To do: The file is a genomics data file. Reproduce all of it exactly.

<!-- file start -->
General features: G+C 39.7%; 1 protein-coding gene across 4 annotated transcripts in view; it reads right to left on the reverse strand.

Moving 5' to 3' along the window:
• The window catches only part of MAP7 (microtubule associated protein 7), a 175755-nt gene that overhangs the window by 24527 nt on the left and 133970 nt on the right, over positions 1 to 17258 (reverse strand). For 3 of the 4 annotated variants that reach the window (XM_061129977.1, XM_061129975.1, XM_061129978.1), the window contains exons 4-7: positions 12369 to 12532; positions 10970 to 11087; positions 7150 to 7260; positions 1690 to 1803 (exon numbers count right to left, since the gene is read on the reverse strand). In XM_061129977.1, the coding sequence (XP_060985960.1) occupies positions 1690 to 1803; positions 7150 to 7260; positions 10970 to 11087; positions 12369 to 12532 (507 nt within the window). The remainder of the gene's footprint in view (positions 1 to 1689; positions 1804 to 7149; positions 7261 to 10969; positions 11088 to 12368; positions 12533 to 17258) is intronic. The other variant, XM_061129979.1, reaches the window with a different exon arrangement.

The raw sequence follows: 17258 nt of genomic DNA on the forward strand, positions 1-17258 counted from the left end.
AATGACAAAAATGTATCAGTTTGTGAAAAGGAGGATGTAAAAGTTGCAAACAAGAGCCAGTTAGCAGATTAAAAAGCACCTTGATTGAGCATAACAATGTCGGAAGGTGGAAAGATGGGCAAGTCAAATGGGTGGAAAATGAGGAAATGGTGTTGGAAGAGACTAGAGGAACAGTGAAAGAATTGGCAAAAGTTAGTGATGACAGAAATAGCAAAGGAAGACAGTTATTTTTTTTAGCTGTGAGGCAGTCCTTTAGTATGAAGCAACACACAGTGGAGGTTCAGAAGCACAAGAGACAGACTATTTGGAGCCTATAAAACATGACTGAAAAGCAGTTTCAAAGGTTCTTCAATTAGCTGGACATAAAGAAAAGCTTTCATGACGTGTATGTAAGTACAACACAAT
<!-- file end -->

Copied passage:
General features: G+C 39.7%; 1 protein-coding gene across 4 annotated transcripts in view; it reads right to left on the reverse strand.

Moving 5' to 3' along the window:
• The window catches only part of MAP7 (microtubule associated protein 7), a 175755-nt gene that overhangs the window by 24527 nt on the left and 133970 nt on the right, over positions 1 to 17258 (reverse strand). For 3 of the 4 annotated variants that reach the window (XM_061129977.1, XM_061129975.1, XM_061129978.1), the window contains exons 4-7: positions 12369 to 12532; positions 10970 to 11087; positions 7150 to 7260; positions 1690 to 1803 (exon numbers count right to left, since the gene is read on the reverse strand). In XM_061129977.1, the coding sequence (XP_060985960.1) occupies positions 1690 to 1803; positions 7150 to 7260; positions 10970 to 11087; positions 12369 to 12532 (507 nt within the window). The remainder of the gene's footprint in view (positions 1 to 1689; positions 1804 to 7149; positions 7261 to 10969; positions 11088 to 12368; positions 12533 to 17258) is intronic. The other variant, XM_061129979.1, reaches the window with a different exon arrangement.

The raw sequence follows: 17258 nt of genomic DNA on the forward strand, positions 1-17258 counted from the left end.
AATGACAAAAATGTATCAGTTTGTGAAAAGGAGGATGTAAAAGTTGCAAACAAGAGCCAGTTAGCAGATTAAAAAGCACCTTGATTGAGCATAACAATGTCGGAAGGTGGAAAGATGGGCAAGTCAAATGGGTGGAAAATGAGGAAATGGTGTTGGAAGAGACTAGAGGAACAGTGAAAGAATTGGCAAAAGTTAGTGATGACAGAAATAGCAAAGGAAGACAGTTATTTTTTTTAGCTGTGAGGCAGTCCTTTAGTATGAAGCAACACACAGTGGAGGTTCAGAAGCACAAGAGACAGACTATTTGGAGCCTATAAAACATGACTGAAAAGCAGTTTCAAAGGTTCTTCAATTAGCTGGACATAAAGAAAAGCTTTCATGACGTGTATGTAAGTACAACACAAT